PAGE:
Matchbox 1/72 F-14A Tomcat

KIT #: PK-406
PRICE: $8.00 on sale
DECALS: Three options
REVIEWER: Scott Van Aken


The F-14 was developed as a result of the Navy's experiences in Vietnam as well as the need for a next generation fleet defender. Thanks to the failure of the F-111B, a misconceived aircraft that shows why politicians need to stay out of the armament business, it already had its main armament, the very long range Phoenix air to air missile and its high output radar that was capable of tracking and locking on to multiple targets. Just the thing for fending off the expected Soviet bomber stream. At the time variable geometry wings (swing-wings) were seen as a way to provide the ability for low speed landing, something crucial for carrier operations, with the ability to go very fast. Thanks to Grumman's work in developing the feature for the F-111, they knew how to set up a system that works. The system was infinitely variable and thanks to an on-board computer, would automatically sweep the wings forward when needed for dog-fighting.

Like all new technology, the aircraft had its teething troubles and was saddled with an underperforming engine for much of its life. It wasn't until the later F-14B and even later F-14D that the Tomcat had everything it needed. Unfortunately, short sighted politicians were at it again and while many aircraft were upgraded to B and later D standard, the build program for the F-14D was halted after only a few dozen were built. The F-14 was later replaced by a multi-mission plane, the F-18F, which meant that it did everything; a jack of all trades, a master at none. The Tomcat is now history and will be very much missed by many, including the crews that used to fly them.


In a recent discussion on the Forum, I was reminded that Matchbox did an F-14 kit in 1/72 scale. I had never actually seen one built and had often passed it by when shopping for Tomcat kits. When the LHS had one from a collection on sale, I figured I'd pick it up and see what I missed. According to a slip in the box, it was missing its crew. It is also missing the display stand. Everything else is there, resplendent in its three colors, as befits a 400 series kit.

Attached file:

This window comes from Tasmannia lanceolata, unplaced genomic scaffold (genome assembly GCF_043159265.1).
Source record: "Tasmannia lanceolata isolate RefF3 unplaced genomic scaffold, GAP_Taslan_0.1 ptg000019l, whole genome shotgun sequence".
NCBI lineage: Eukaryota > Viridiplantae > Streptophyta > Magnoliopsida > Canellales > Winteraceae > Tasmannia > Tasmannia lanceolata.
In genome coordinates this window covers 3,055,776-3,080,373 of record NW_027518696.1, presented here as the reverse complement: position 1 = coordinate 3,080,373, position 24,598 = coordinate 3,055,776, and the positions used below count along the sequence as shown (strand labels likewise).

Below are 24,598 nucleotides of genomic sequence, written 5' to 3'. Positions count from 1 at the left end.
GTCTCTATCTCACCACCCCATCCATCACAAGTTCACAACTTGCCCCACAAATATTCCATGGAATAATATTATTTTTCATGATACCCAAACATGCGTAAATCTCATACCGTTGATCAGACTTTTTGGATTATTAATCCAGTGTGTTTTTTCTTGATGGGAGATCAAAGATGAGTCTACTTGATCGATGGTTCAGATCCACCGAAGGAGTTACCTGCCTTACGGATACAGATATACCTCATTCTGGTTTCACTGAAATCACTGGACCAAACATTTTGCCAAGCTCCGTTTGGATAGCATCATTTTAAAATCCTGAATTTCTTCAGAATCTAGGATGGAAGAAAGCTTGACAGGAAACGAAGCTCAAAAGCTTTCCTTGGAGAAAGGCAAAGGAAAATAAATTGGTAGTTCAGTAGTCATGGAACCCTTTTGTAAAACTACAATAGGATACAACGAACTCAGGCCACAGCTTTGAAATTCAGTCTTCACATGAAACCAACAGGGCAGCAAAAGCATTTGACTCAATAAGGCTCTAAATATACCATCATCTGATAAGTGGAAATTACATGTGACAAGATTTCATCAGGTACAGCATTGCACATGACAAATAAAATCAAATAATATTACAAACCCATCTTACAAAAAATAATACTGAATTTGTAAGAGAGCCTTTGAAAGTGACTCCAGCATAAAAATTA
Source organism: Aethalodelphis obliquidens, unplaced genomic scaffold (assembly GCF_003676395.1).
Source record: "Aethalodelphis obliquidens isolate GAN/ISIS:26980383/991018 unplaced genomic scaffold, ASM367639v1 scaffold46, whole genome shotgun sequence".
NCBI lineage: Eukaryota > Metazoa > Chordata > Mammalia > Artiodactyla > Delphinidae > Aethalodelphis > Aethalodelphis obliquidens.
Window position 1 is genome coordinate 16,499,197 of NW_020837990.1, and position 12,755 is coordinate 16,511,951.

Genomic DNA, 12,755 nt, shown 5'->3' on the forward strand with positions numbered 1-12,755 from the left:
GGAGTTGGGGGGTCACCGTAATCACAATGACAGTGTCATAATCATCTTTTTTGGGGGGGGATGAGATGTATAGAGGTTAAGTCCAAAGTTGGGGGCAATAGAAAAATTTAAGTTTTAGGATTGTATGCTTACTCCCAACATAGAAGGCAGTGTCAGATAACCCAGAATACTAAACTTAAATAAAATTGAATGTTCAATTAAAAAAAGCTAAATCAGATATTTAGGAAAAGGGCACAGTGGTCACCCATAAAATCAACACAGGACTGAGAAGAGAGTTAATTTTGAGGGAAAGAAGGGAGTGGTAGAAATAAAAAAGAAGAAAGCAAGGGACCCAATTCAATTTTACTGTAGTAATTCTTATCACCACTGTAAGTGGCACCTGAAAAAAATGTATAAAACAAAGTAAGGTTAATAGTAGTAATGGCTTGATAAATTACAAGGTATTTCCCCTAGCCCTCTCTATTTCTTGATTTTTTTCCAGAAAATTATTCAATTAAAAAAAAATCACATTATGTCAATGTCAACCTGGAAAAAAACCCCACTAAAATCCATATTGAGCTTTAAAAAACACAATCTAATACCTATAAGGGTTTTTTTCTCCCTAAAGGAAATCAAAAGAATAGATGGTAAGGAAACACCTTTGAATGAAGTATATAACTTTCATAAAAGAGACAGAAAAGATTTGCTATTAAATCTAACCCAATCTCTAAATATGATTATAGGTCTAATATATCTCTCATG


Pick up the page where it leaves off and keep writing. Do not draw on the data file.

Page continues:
One look at the sprues confirmed that this was a very early Tomcat and locating the 1976 production date on the side of the box only added to that confirmation. This means that it has the very early, broad rear fuselage extension and the very small seeker. I am sure that Tomcat fiends could add more to it, but one has to realize that it is a Matchbox kit from the mid-1970 and not a kit that most would spend time on for a contest. Matchbox kits were designed to be assembled quickly so the pilot could spend quality play time with it and this one meets that requirement.

The cockpit consists of a tub, two seat shapes, two crew members and two instrument panels. The forward fuselage is split vertically and the rear, horizontally. There is a lower forward fuselage section that contains the nose gear well and a small forward radome piece. Wings are upper and lower sections that are designed to mesh together with the help of a plastic track section that activates the small glove vanes on the leading edge of the wing. To my knowledge, only the even older Monogram 1/72 Tomcat has the feature.

Like every Tomcat kit I've built or seen, the engine intake pieces are separate and have compressor faces at the end of them to prevent see-through. Horizontal stabs and fins slot into the rear fuselage as do the afterburner cans. Landing gear are adequate, but with wheels that are not even close to what the Tomcat uses. If you care about things like that, get some aftermarket.

There are no Phoenix pallets and no drop tanks. One has only Sparrows for the centerline with the Phoenix going on the wing pylons. No Sidewinders and no rails for them either.

Instructions are typical of Matchbox with first generation Humbrol paint numbers, though a generic name for them is also provided. At the time, all the painting information for everything but the outside was provided in a chart at the end of the instructions and this is just like those. Markings placement is on the back of the box and offers three light gull grey and white options. One is  on the box art from VF-142 aboard the USS America. Next is a VF-2 plane from the USS Enterprise and finally a VF-32 plane (incorrectly identified as VF-132), from the USS JFK. All have a black surround to the cockpit area that will need to be painted. The decals probably worked well forty years ago, but were not only damaged, but are undoubtdly inert as well. Fortunately, finding early Tomcat decals is not difficult, though the ones on the box art with the black and yellow stripes may well be as that was a rather short-lived scheme.


So there it is. Of course no 'serious' modeler would every consider building this one as there are so many nice Hasegawa boxings out there and even the newer Hobby Boss versions to choose from. Fortunately, I'm not very serious so may well give this one a go.

March 2014

Thanks to me for the preview kit. Scour the sales and vendor tables if you want to locate one.

If you would like your product reviewed fairly and fairly quickly, please contact the editor or see other details in the Note to Contributors.

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